What’s this about @import?

By: Jeremy W. Sherman. Published: . Categories: clang obj-c sourcedive.

So today in the company IRC channel my illustrious colleague Mark Dalrymple (of Advanced Mac OS X Programming fame) mentioned this new-fangled @import compiler directive. News of this compiler directive appears to be spreading through the Objective-C developer community mostly by way of Twitter-pigeon.

As it happened, I had not heard of @import. But then the inimitable Mikey Ward (alias: Wookiee) asked me about it. Two persons independently inquiring? Now I had to look into it.

It appears modules are filtering into Objective-C by way of C++, the same way Objective-C is rumored to be inheriting you-pick-the-base-type enums from C++TNG. Only this time the feature isn’t part of any standard.

I get this idea from an exchange on the cfe-dev mailing list in late December, which I have condensed into a single apocryphal message:

If you check recent (the last 6 months or so) commits to clang by Doug Gregor, you’ll find some work to implement C++ modules is already underway.

I’m not sure how much it’s based on any specific proposal.

To misquote Doug [Gregor] (can’t find the email, I think it might’ve been on IRC): “The semantics are obvious enough, so I’m implementing those. After that we can haggle over the syntax”

(In case it’s driving you crazy, “cfe” is short for “c/clang front-end”, which is all the clang tool you use from the commandline is: a driver for a whole mess of surprisingly unmessy library code.)

At this point, Doug was kind enough to chime in:

Most of the work I’m doing is in three places. The Serialization module, which takes care of serializing/deserializing an already-parsed AST, is the hardest part: it’s the infrastructure that allows one to compile a module on its own, storing the serialized AST to disk, and then load that module into another translation unit later on. This part is likely to be the same regardless of how modules behave. [Clang will produce and cache module AST files on the fly. Authors and build systems will remain ignorant of these AST files.]

The module map part of the Lex module handles the mapping between headers and modules. It’s mainly a transitional a little sub-language that allows one to describe the relationships between headers (which are used everywhere today) and modules.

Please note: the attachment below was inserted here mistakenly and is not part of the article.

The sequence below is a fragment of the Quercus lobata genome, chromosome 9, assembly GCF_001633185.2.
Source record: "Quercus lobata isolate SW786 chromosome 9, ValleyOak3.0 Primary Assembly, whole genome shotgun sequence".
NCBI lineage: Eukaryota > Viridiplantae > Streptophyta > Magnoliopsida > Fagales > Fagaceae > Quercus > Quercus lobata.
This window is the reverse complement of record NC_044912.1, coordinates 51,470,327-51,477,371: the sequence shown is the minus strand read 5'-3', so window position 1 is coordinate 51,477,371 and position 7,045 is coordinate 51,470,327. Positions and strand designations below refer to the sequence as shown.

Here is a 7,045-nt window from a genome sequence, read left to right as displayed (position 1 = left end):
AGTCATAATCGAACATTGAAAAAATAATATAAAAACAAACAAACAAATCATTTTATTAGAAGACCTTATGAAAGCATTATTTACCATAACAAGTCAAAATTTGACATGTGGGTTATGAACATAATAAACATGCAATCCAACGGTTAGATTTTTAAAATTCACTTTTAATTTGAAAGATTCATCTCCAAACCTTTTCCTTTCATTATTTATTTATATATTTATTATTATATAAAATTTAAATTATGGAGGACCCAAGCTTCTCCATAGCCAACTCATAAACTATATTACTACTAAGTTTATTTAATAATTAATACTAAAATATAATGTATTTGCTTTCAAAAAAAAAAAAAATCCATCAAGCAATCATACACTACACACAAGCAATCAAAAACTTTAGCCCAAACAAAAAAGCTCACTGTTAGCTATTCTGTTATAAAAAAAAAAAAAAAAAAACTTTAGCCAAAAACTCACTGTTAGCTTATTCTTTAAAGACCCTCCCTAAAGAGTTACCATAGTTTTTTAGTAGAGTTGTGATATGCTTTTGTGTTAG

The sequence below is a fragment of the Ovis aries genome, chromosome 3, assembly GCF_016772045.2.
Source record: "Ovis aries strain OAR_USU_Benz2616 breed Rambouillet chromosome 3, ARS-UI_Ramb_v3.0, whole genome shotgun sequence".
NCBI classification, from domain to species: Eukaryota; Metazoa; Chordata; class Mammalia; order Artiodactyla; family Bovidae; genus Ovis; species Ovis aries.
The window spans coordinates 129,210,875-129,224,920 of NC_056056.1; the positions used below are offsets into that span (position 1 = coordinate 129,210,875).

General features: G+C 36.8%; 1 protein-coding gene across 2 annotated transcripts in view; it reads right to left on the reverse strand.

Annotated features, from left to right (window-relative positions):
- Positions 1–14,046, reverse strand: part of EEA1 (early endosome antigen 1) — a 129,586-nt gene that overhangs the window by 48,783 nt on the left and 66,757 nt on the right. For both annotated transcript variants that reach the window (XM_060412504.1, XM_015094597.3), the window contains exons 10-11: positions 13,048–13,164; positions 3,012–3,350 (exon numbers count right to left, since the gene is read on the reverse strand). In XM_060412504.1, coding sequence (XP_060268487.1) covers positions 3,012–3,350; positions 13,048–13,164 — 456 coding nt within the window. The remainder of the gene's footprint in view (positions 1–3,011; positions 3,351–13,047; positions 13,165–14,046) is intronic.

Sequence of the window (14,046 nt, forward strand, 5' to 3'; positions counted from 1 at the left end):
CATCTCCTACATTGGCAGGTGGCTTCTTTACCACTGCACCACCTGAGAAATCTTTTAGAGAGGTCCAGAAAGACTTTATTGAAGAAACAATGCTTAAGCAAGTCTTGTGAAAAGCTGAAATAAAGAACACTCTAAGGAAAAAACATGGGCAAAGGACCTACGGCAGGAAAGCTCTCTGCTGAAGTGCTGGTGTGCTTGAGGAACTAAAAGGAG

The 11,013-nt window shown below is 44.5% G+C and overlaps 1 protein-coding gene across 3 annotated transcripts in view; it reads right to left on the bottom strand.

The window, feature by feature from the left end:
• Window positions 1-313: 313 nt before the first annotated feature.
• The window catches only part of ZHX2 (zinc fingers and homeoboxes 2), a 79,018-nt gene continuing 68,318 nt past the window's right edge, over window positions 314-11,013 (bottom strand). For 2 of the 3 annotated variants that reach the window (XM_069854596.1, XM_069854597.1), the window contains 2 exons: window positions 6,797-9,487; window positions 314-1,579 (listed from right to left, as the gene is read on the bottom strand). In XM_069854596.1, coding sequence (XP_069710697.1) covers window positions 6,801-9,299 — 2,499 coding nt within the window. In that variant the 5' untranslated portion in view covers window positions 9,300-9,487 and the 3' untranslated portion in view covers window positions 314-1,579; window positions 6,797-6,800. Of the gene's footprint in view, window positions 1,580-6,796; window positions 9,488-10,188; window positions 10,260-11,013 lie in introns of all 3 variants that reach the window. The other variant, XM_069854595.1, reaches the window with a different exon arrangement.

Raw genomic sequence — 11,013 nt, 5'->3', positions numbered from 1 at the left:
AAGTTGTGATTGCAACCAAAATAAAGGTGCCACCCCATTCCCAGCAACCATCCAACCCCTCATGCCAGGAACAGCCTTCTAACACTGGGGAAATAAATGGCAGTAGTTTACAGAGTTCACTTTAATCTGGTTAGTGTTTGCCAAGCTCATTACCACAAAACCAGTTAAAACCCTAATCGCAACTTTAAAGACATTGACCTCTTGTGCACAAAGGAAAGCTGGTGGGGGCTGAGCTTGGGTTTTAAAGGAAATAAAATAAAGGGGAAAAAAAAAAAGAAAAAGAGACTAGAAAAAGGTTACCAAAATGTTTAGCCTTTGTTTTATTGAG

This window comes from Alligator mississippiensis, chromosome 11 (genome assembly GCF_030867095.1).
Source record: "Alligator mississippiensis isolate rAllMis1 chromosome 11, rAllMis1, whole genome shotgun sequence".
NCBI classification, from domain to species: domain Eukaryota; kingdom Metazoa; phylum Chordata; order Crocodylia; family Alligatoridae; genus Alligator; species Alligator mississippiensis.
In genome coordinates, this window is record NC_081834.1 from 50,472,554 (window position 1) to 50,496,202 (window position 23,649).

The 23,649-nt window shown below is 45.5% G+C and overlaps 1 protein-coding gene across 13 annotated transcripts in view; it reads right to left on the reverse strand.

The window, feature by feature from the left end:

The easy part is the parsing of module imports, labeling what is exported/hidden, and name-lookup semantics. It’s also the part that people will want to discuss endlessly, so for now the various keywords are uglified so that we don’t commit to any one syntax.

Once you chase on down through the code, you find yourself at the abstract syntax tree level staring at the ImportDecl class. What does it do? Well,

[it] describes a module import declaration, which makes the contents of the named module visible in the current translation unit. An import declaration imports the named module (or submodule). For example: @import std.vector; Import declarations can also be implicitly generated from #include/#import directives.

That’s right: #include/#import are going to become legacy syntax for this nifty new modules system. Then, instead of playing “find the header that includes the symbol you want to use”, you will be able to basically just import the functionality directly.

The actual mapping from module name to file is handled by the ModuleLoader. Judging by the tests, there’s going to be a way to explicitly manage this mapping using module stanzas in a ModuleMap:

module category_left {
  header "category_right.h"
  export category_top

You also get another way to manage symbol visibility via export directives in the module stanzas, as you can see there.

Possibly the awesomest future visibility control is that over those pesky preprocessor macros. That’s right: the proposed syntax is

#define MODULE_H_MACRO 1
#__private_macro MODULE_H_MACRO
#__public_macro MODULE_H_PUBMACRO

The private/public macro preprocessor directives update the visibility of the named macro. If you have multiple macros, you have to issue multiple directives – there’s no support for privatizing multiple macros something like:

#__private_macro XYZZY PLUGH PLOVER  /* <-- THIS DOES NOT WORK */

I haven’t the faintest notion when we’ll see this live and slaving away under Xcode, but I am looking forward to the coming sleeker, faster import process.

References galore, from top to bottom: